Sets of playing cards do vary around the world and many different culture claim that their kings were the basis of what the playing card depiction actually is.

What can be said is that it is entirely possible that the face on a playing card is simply a face of a fictional king, created just to put a face on the card, known as a face card. I think that this is probably more likely than an actual king being depicted, as it is possible the person was just creating a game and simply did not think about using the game as a tribute to the great kings of the past.

stl156
Post 2

@matthewc23 - That is an excellent question. To be totally honest, although this article does state that King David is depicted as the King of Spades, it is really something that is up for debate and depends where one goes in the world.

The other three kings that are supposedly depicted in this myth are Charlemagne, Caesar Augustus, and Alexander the Great. Each of these kings are known as the great conquerers of the world prior to playing cards being made and it is possible that they were in fact the basis for the original design of these playing cards.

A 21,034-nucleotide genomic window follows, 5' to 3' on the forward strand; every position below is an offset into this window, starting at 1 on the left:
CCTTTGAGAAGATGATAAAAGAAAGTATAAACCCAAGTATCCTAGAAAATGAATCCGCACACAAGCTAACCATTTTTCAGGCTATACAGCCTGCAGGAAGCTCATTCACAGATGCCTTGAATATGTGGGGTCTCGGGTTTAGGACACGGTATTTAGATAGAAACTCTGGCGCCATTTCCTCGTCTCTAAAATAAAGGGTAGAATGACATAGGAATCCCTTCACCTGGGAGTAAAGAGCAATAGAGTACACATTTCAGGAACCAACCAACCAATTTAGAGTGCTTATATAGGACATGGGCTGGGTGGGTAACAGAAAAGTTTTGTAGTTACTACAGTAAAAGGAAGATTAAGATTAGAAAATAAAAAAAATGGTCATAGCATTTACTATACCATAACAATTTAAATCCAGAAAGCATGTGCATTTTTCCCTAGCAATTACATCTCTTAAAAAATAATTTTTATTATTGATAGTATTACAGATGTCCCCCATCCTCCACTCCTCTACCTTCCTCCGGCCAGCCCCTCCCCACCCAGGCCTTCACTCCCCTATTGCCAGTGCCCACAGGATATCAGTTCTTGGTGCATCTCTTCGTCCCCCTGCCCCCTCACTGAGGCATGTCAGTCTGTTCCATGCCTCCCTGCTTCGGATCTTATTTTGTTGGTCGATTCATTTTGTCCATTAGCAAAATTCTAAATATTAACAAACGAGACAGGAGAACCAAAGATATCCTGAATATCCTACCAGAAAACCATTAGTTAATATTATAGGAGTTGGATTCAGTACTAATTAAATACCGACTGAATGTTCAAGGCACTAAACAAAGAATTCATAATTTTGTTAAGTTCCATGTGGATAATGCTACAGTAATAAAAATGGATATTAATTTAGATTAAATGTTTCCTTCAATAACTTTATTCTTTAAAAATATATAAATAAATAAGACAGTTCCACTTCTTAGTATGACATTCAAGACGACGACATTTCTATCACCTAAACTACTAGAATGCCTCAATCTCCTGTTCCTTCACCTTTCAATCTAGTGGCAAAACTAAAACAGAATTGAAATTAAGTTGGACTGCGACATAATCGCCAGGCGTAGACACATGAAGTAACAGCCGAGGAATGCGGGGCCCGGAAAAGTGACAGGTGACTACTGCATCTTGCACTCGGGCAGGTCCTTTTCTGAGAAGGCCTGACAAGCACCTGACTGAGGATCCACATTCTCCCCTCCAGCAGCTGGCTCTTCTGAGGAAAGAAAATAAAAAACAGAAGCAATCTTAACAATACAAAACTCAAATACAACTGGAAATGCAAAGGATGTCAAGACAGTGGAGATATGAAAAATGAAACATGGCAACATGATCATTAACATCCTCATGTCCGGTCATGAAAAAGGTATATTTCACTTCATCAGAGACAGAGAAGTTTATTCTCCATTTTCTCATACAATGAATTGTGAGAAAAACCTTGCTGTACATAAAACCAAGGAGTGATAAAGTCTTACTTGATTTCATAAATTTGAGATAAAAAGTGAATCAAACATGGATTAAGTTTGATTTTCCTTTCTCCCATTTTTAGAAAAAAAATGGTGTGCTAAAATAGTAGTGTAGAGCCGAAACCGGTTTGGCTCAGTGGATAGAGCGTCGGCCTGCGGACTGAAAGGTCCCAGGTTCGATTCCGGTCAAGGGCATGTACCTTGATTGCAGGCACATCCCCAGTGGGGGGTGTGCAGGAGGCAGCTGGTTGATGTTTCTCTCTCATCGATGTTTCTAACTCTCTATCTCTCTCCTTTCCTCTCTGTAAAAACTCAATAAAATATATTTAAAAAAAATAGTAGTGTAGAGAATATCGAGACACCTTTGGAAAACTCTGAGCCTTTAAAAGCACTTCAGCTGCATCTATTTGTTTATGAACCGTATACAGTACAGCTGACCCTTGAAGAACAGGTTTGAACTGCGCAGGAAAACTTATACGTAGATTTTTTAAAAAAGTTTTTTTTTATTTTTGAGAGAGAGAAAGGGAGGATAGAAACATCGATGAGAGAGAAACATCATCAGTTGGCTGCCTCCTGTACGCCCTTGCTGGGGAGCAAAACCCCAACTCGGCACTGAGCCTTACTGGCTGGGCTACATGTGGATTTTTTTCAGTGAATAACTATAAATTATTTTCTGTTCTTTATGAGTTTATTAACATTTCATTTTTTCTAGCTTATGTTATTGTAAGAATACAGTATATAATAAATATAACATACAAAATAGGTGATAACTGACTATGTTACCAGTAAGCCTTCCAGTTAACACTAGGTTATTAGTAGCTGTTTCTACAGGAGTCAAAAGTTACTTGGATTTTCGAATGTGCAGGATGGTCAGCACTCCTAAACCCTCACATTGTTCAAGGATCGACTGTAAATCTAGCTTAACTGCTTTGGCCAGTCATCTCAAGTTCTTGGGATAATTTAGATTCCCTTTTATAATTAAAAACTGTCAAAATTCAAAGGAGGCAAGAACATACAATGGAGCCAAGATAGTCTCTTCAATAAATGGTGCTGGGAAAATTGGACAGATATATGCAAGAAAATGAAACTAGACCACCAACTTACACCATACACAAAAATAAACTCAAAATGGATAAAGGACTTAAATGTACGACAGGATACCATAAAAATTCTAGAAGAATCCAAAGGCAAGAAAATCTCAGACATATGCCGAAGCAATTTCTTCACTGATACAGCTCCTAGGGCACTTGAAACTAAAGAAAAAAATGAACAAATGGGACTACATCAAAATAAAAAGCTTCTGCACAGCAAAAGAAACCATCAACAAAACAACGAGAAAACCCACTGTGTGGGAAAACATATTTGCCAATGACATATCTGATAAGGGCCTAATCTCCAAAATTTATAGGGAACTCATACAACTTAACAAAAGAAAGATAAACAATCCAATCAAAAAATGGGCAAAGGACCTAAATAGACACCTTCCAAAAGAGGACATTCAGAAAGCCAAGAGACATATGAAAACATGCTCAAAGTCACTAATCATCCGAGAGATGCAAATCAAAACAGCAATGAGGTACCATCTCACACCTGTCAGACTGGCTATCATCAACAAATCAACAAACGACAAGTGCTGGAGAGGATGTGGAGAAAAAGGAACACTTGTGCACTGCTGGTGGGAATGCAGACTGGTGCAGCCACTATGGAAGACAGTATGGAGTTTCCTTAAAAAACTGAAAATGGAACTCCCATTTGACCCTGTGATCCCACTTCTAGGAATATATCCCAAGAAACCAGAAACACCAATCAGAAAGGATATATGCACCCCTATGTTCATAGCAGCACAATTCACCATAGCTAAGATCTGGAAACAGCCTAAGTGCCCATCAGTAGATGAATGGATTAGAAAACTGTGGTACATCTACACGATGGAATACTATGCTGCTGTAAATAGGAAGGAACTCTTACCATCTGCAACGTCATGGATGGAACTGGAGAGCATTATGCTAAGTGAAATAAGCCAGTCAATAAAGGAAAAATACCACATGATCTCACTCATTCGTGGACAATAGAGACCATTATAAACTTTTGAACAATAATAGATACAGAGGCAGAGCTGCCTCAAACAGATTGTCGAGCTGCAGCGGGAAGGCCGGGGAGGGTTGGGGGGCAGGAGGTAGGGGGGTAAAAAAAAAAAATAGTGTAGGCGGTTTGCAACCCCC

However, I know that King George III commissioned playing cards to be made in his image and he is not the only king that has made such an order.

I feel like it may be something that may never be answered as I am sure that Genghis Khan is depicted on playing cards somewhere and the great kings of the Eastern world are depicted on their playing cards there.

matthewc23
Post 1
Wow, I find this incredibly interesting. I never knew that the kings depicted in a standard playing card deck were actually representing famous kings of the past.

It seems to me like these kings will not only be relegated to Europe, since King David is from Jerusalem, and that there may be other kings that are depicted in a standard deck of cards.

I am wondering which kings, and out of curiosity, which Queens are depicted on a standard deck of playing cards and if these depictions vary depending which part of the world one travels to and gets the cards from?